Twenty-two maidens on the trot. One scoring shot in 176 balls. And no, the match didn't take place during the fearful 1950s or the soporific 1960s but in Pallekele less than a fortnight ago.
Then there was Roston Chase at Sabina Park the following week, capping five wickets in an innings in his second Test with a match-saving century against India that coaxed beams aplenty from King Vivi himself. And then there was that thrilling climax at Edgbaston.
As for what links these geographically and contextually disparate feats, need we say any more? Put it this way: had the Saatchi brothers been commissioned to produce an advert promoting the merits of the five-act play, they couldn't have done any better.
Let's rewind 50 years, to Garry Sobers' summer of summers. Record crowds thronged to Lord's and Trent Bridge; come the end of England's four-day dead-rubber stroll at The Oval, aggregate turnstile clicks had swollen to more than 400,000. This, though, was profoundly untypical of the times. The year before and the year after, interest in the dozen Tests against New Zealand, South Africa, India and Pakistan was such that the only attendances deemed fit for public consumption in Wisden were for the two Lord's Tests of 1965.
In keeping with its status as guardian and defender of the game's principles, the yellow brick road led the prosecution. England's Ashes tour of 1962-63 and the Indian venture of 1963-64 were summed up, respectively, as "grim" and "drab". In 1965, editor Norman Preston fulminated against 1964's "commonplace [and] flat" home Ashes series, one that placed far too much emphasis "on the determination not to lose". True, noted Preston, the buoyant West Indians of 1963 did not, for the most part, score any faster, "but they certainly conveyed the impression of enjoying themselves". The solution was radical: "Why not try shorter Tests?"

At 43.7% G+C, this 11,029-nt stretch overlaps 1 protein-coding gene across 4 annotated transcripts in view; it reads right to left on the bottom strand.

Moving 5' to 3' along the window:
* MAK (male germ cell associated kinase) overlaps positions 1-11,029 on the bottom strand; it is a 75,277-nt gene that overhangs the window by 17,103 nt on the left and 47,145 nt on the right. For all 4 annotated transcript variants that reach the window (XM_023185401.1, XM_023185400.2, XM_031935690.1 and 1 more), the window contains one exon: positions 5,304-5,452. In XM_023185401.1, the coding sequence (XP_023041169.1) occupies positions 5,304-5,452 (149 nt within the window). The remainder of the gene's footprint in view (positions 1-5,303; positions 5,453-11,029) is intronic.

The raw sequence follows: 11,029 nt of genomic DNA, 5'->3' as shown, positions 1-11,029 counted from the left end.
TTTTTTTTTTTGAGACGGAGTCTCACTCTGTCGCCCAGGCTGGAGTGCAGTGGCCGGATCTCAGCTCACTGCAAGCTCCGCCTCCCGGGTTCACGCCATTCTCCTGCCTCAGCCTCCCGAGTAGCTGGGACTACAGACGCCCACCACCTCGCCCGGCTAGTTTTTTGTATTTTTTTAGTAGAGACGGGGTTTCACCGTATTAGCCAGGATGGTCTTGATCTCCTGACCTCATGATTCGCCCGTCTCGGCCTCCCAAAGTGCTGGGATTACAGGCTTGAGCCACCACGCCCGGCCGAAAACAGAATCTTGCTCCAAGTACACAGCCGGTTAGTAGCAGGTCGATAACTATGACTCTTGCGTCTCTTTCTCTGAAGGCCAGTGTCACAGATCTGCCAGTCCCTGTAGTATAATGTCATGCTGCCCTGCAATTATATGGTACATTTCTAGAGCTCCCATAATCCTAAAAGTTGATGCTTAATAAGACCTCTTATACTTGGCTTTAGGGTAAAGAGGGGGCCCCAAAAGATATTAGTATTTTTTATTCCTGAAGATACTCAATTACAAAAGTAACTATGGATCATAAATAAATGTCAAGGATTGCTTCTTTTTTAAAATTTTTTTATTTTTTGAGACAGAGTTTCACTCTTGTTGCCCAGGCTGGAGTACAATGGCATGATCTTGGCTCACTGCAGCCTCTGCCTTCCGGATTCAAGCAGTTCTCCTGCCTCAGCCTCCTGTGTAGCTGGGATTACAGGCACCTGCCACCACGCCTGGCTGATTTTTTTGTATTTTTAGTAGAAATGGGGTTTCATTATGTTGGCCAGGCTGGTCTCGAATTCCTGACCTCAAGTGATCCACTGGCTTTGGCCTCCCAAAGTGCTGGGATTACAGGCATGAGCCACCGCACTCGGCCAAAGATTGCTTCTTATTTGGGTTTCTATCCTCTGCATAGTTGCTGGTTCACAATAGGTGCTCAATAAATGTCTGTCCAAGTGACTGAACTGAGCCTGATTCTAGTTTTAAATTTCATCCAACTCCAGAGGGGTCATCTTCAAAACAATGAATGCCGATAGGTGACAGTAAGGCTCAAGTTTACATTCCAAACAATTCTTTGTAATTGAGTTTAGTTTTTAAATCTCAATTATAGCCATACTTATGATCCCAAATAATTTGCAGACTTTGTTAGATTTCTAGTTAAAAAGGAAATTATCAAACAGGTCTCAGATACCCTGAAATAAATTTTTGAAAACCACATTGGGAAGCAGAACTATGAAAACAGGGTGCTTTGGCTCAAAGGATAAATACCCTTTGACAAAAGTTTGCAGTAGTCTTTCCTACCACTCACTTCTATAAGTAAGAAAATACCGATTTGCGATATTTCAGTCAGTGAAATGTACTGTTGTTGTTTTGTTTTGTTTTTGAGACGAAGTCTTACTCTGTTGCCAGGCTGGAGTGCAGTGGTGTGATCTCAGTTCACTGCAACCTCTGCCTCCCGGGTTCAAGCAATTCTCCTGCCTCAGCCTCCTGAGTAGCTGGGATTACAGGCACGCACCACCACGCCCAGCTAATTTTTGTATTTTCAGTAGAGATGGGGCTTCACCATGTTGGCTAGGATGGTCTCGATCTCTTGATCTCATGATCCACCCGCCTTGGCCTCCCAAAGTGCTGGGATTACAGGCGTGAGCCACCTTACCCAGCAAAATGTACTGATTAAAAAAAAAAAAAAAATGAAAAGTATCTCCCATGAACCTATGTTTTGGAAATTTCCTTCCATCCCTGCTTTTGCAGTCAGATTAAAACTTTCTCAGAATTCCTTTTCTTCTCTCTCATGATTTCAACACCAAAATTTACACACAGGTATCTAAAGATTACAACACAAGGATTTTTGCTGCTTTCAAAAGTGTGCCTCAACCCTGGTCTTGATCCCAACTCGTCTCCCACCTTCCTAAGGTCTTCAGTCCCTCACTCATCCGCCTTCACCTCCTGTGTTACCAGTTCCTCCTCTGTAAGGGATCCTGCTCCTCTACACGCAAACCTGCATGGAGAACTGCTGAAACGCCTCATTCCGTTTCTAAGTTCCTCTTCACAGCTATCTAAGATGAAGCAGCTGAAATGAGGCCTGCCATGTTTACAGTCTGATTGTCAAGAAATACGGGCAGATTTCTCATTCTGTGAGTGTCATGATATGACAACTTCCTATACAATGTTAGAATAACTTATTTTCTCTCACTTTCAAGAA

Nor did the call for brighter cricket let up. In the 1967 Wisden, the Editor's Notes were headlined "English cricket at the crossroads". The paucity of turnstile action was blamed on pretty much everything: poor pitches, low standards, lack of personalities, an absence of vigour and variety. Hell, even an enterprising if ludicrous proposal for a one-day County Championship (the first limited-overs tournament had sputtered into life in 1963) was seriously discussed.
The most significant omen, nevertheless, could be found in the bottom line: despite the Great Garfield, despite Wes and Charlie and Lance and Rohan and Basil and Conrad and Seymour, despite those historic crowds, profits for that 1966 tour were barely half what they had been for the previous West Indies visit.
Fast-forward half a century and what do we find? A world where tours are more accurately described as long weekends and profits are about as newsworthy as an AB de Villiers play-and-miss; a world where bums on seats are often in inverse proportion to the drama and quality of the cricket - and about as relevant as broadcasting fees were in 1966.
"Unless we actually crave a revival in the number of stalemates, to voluntarily shed a day sounds a lot like a suicide note"